The learning community within Indianapolis Public Schools (IPS) continues to make major strides in addressing racial equality throughout every classroom and building in the 31,000-student district, thanks to the annual Racial Equity Summit.
“Driving Equity in Education: What’s Your Role?” attracted 42 community partners, 14 parents, 114 IPS staff members, 18 IPS students, 12 university staff/students, and 25 volunteers to the fourth annual summit on March 25.
Hosted by the IPS District Equity Team, the summit is devoted to examining racial equity issues that bring together cross sections of social justice, advocacy, and viewpoints. This year’s event was held on the historic campus of Martin University and featured a keynote address by George Middleton, a mental health counselor.
“We were excited to come together, once again as a family, to our annual gathering to continue the important conversations of aligning our work to advance racial equity in our communities,” said Dr. Arturo Rodriguez, summit chair and IPS English as a New Language senior coordinator.
He noted that by partnering with the Racial Equity Institute in 2015, the IPS learning community has been able to receive the training and guidance needed to increase staff knowledge, shift thinking and elevate understanding.
“Now eight years in the making, our school district is evolving, growing and adapting to meet the needs of our diverse learners and families,” Rodriquez said. “As members of greater Indianapolis, we must recognize that we have much work to do, taking steps to promote diversity while confronting systemic racism, hatred, bigotry and prejudice in every form. We can only live out the IPS mission that is integral to our vision if we are actively working toward greater understanding, greater peace, and greater justice in our schools, in our community, and in our world.”
IPS’ strong and active commitment to diversity will, without a doubt, help ensure that differing views are welcomed, expressed, respected, and heard, and that learning and open discourse can thrive in our community, he said.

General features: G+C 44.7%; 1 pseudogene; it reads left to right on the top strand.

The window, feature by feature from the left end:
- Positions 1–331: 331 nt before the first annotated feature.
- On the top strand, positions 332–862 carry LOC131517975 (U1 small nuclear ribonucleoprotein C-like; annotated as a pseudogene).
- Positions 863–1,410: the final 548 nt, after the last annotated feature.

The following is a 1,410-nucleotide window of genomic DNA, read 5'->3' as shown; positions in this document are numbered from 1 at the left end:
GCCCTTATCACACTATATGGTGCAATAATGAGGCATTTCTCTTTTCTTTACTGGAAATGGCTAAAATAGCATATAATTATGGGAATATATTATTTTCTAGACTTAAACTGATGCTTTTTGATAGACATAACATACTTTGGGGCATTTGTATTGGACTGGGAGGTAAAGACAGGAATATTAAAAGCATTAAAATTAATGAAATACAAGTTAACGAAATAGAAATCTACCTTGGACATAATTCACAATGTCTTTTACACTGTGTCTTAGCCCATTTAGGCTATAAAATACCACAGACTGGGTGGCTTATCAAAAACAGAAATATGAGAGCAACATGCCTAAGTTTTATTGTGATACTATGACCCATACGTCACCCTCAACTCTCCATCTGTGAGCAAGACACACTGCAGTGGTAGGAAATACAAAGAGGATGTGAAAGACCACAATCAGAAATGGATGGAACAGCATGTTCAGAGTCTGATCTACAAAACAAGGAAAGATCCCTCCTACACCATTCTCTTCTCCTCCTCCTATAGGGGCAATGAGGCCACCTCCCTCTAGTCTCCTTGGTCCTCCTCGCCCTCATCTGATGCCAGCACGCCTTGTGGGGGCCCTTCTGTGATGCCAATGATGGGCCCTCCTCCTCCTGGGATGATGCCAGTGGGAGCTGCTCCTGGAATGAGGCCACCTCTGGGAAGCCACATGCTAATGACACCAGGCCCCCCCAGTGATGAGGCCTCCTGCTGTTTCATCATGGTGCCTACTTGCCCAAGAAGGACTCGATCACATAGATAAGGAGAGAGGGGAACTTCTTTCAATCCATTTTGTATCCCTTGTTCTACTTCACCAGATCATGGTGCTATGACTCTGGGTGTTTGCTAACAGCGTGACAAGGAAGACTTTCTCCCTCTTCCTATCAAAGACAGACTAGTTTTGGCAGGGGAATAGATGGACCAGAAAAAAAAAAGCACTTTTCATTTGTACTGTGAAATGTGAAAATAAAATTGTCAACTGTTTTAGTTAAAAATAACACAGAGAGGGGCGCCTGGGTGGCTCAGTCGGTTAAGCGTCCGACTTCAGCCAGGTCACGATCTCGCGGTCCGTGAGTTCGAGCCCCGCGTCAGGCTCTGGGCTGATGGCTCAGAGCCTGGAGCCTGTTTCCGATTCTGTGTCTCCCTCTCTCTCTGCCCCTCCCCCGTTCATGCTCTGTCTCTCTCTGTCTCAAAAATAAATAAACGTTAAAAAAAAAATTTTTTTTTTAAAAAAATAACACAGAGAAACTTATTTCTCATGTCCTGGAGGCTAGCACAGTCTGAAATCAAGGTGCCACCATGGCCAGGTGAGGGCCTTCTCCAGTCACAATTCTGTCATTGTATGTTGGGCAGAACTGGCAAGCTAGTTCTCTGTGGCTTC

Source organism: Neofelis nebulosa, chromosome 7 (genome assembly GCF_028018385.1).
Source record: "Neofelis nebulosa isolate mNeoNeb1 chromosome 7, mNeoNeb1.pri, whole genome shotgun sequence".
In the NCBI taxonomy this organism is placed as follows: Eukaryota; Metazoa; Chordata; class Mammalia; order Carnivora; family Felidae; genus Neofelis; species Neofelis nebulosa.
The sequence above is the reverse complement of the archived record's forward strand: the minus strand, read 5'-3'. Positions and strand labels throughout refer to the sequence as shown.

“These honest conversations should begin at home and continue throughout the school district, engaging multiple perspectives and embracing the opportunity for deep, important ongoing discussions on issues and topics of the day that affect the most vulnerable,” Rodriquez said. “The unique thoughts, insights and questions each of us can bring to those conversations can only strengthen our commitment and understanding of each other.”
Taking those conversations from the summit into the district is the reason Dr. Patricia Payne, director of the IPS Racial Equity Office, called the event a success.
She said the district must continue to incorporate race equity and inclusion at every stage of its work, including Rebuilding Stronger, language justice policy, curriculum design, fine arts and athletics.
“We have to shift our mindset from what was created so long ago to what we can now create for our community,” Payne said. “The learning must be real but should also focus on creating space where our students are the agent of change and ownership. I encourage everyone that we must move forward with a purpose that is rooted in action as a means to promote change.”